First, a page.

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The Senate Race as the Key to election

impact on U.S. Markets

November 2020


Investors around the world were closely following the U.S. Presidential election earlier this month to gauge a measure of where equity markets would head in the future. The race for the U.S. Senate, however, could turn out to be the decisive factor in determining which business sectors investors should focus on to find lucrative investment opportunities. The controlling party of the Senate will ultimately be decided on Jan. 5 as races for both seats in Georgia have been forced into runoff elections.

Senate Race 1.png

Source: The New York Times

In case Democrats secure both seats in Georgia, the party will eventually take control of the Senate as the tie-braking vote would be cast by Vice President-elect Kamala Harris.


A Republican Senate might be ideal for the market

Even though the Republican party has filed multiple lawsuits in several jurisdictions, Joe Biden is predicted to hold his leading position and move into the White House in January next year. If the Republican party secures power in the Senate by coming out ahead in Georgia, investors would have to deal with a split government for the next 4 years, which could turn out to be a blessing for market performance.

As we can observe from the data in the below table, there is virtually nothing between the market returns during split governments and unified governments since 1929.

Screenshot 2020-12-03 at 12.30.36.png

Source: The Wall Street Journal

This time around, however, the prospects for market performance looks better under a divided government because of the significant disparities between the two parties when it comes to policy decisions. For instance, corporate taxes are expected to head higher under a Biden administration, which is not welcome news for investors. However, if Republicans keep control of the Senate, an amendment to the Tax Cuts and Jobs Act of 2017 is unlikely to be approved, and corporate America will continue to reap the benefits of lower taxes.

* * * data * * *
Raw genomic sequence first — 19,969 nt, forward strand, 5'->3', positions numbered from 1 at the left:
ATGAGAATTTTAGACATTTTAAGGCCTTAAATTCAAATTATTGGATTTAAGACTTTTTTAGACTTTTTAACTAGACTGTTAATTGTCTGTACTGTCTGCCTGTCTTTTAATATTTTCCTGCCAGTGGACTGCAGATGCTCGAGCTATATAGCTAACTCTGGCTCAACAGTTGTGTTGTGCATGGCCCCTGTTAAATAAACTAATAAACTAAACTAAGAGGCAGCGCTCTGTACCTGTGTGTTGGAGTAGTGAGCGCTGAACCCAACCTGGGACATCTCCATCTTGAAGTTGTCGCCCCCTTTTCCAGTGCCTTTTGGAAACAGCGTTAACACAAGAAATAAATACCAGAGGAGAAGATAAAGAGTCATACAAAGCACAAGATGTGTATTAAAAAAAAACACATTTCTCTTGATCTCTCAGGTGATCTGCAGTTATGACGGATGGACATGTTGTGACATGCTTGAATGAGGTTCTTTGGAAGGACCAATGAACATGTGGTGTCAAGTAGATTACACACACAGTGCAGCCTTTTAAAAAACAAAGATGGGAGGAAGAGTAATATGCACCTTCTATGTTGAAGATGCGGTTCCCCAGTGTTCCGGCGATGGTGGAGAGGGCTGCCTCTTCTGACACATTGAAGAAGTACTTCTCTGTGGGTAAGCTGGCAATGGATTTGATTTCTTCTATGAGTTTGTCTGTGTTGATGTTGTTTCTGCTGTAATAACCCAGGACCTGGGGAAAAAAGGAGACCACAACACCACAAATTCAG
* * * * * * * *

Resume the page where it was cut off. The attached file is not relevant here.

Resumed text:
The pharmaceutical sector might also come under severe pressure if Democrats go ahead with their proposed aggressive cost-cutting plans for drugs. However, this would not be possible without the support of the Senate, and a divided government could turn out to be a tailwind for health care stocks.

The oil industry, however, might come under pressure regardless of who wins the Senate as the President would be in a position to punish the crude oil industry in favor of renewable energy sources, and Joe Biden has confirmed on several instances that he would promote the use of renewable energy sources in a bid to achieve sustainable development goals.


A Republican Senate will act as a check on the power of the government, which is a positive development for capital markets.

The decision on the expected economic stimulus package hinges on Senate power

Economic stimulus packages introduced by the U.S. government played a massive role in the recovery of stock markets since March 23, and investors are eagerly waiting for another round of stimulus as it would pop stock prices higher. The Senate and the House have unanimously agreed to rollout another stimulus package, but the two parties have found it difficult to reach a middle ground regarding the cost of the package. Democrats who currently hold the power in the House have been pushing for a $2.2 trillion package for quite some time, whereas Republicans who control the Senate are proposing a $1.8 trillion package to keep costs low.

If the Republican party keeps the power of the Senate in January, the debates would continue to go on and the stimulus package is likely to be delayed. On the other hand, if Democrats secure the power in the Senate, a stimulus package running into multi-trillion dollars is likely to be introduced as early as January.



The party that secures the power in the Senate will have immense control over policy decisions, and a Republican win will turn out to be helpful to restore a balance in power. While this is good news for investors, a split government would mean a delay to the next stimulus package. The race for the U.S. Senate, in any case, is key to determining which business sectors should be overweight in an investment portfolio.




About the author(s)


Harold Alby is a managing director and chief operating officer at Inova Capital. Justin Inniss is a managing director at Inova Capital.For more details on our insights please get in touch with us at Inova Capital AG on +41 415616905. Inquire about our ideas and nowcasting capabilities.

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